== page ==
Ecuador on Trial for Violating Rights of Kichwa People of Sarayaku
Justice will begin to be heard today for the Kichwa people of Sarayaku, indigenous inhabitants of the gateway to Ecuador’s Amazon. The Inter-American Court of Human Rights will hear the case filed against Ecuador by the Association of the Kichwa People of Sarayaku, attorney Mario Melo and leading Washington based human rights NGO, the Center for Justice and International Law (CEJIL).
According to a press release, Ecuador signed a contract with argentine oil company Compañía General de Combustibles (CGC) for exploring and drilling in an area known as “Bloque 23”, covering part of the Sarayaku’s ancestral territory in 1996. The indigenous community was not consulted, even though it was granted legal ownership of its land in 1992.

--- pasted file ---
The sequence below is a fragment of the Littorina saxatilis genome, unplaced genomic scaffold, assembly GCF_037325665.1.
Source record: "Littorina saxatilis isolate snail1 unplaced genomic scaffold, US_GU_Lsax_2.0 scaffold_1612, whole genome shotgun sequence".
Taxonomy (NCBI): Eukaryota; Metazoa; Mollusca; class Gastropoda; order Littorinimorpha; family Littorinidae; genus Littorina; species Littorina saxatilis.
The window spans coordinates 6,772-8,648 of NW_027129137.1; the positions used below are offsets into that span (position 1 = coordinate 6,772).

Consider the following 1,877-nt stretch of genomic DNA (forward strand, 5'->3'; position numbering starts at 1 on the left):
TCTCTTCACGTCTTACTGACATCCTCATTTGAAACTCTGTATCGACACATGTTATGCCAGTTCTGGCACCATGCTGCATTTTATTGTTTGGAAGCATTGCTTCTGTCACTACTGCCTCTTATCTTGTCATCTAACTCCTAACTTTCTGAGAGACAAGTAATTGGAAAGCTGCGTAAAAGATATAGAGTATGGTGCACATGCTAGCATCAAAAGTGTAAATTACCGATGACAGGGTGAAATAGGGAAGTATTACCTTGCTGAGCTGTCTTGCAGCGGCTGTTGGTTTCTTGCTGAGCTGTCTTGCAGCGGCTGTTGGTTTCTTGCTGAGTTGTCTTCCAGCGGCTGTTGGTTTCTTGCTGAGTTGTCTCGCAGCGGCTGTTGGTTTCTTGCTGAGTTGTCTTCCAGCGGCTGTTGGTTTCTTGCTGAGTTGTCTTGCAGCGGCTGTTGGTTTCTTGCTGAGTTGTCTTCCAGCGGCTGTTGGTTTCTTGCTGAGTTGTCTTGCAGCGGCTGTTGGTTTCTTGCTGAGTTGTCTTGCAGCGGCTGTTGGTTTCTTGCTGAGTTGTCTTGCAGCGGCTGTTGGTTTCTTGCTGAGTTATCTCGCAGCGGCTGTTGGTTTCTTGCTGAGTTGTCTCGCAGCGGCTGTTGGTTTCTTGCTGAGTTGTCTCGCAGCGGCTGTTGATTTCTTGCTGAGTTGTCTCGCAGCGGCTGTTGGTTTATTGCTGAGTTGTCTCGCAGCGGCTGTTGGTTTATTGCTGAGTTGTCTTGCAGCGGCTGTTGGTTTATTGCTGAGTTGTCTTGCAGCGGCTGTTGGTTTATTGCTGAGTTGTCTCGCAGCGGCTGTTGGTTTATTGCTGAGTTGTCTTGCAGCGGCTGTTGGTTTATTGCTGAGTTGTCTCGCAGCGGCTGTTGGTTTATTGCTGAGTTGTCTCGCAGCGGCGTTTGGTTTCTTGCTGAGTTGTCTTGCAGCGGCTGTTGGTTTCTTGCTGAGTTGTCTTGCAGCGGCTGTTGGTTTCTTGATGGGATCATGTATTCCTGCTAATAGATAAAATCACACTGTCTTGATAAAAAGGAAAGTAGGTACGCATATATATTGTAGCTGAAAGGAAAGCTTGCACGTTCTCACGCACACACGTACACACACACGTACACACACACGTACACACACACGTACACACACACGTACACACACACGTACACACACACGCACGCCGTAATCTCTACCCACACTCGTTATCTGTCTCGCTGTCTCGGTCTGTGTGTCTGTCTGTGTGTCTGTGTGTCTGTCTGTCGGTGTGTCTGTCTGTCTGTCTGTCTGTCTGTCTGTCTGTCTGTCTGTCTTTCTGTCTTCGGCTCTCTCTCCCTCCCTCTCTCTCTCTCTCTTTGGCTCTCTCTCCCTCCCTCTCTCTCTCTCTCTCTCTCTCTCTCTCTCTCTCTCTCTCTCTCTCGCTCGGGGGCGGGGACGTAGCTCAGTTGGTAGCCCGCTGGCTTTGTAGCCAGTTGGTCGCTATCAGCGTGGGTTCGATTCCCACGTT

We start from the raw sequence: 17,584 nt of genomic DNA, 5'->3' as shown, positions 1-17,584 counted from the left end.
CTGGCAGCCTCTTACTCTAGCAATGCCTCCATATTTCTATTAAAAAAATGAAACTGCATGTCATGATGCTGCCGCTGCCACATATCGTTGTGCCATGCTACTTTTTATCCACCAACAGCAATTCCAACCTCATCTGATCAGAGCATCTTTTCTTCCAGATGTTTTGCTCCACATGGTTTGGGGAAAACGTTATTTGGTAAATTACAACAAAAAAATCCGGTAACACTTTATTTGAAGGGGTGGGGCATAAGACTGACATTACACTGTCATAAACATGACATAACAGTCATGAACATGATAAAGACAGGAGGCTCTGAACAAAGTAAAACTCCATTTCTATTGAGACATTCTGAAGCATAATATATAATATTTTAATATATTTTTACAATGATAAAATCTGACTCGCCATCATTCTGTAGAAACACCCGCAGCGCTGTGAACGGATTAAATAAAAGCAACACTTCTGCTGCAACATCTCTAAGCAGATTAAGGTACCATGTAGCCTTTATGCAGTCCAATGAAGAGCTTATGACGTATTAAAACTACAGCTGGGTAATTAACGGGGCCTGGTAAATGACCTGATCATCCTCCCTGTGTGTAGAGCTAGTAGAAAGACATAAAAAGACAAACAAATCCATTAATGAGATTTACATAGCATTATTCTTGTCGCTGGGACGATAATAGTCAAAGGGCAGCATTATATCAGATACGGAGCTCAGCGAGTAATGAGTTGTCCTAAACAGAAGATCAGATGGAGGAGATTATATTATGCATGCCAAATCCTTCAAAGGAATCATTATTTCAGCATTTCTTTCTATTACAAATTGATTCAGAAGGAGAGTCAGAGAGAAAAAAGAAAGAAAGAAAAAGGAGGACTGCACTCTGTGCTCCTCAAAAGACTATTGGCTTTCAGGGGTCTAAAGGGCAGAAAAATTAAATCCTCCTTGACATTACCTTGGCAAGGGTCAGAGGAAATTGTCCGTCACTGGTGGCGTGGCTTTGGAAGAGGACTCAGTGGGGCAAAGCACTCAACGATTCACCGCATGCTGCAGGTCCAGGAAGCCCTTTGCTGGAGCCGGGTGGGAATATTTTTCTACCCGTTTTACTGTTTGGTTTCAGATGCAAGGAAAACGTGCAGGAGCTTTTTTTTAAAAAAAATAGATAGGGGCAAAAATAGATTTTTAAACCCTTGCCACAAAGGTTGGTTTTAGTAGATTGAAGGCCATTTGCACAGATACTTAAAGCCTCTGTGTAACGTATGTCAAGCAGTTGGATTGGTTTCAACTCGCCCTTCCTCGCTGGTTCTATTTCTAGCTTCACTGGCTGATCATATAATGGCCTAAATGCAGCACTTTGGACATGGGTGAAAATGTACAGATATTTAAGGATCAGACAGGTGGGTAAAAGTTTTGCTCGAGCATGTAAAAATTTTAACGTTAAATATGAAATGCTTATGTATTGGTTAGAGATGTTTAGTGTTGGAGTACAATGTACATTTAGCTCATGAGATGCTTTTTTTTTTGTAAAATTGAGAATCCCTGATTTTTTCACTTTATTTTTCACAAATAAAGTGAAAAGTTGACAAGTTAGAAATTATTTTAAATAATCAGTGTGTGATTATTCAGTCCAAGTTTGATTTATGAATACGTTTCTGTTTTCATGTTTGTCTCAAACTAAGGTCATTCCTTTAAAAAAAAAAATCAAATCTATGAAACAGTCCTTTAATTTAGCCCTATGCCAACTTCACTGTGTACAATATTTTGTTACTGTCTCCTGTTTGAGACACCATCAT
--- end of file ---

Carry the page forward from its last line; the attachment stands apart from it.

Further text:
Further devastation came to the indigenous community in 2002 and early 2003 as Ecuadorean armed forces and workers forcible made their way into the territory for seismic testing in search of oil, at which time Sarayaku leaders were threatened and harassed for defending their territory.
In 2009 the Washington based Inter-American Commission on Human Rights (IACHR) made recommendations to Ecuador along with protection measures to ensure the integrity of the indigenous community. Ecuador has ignored all measures.
The hearing will include declarations from community members, leaders and others along with James Anaya, United Nations Rapporteur for Indigenous Peoples who will address indigenous rights with regards to international law.
The hearing will be streamed live on July 6, 2011 (3pm Costa Rica time) and July 7 (9am Costa Rica time):
A brief introduction to the hearing can be found here.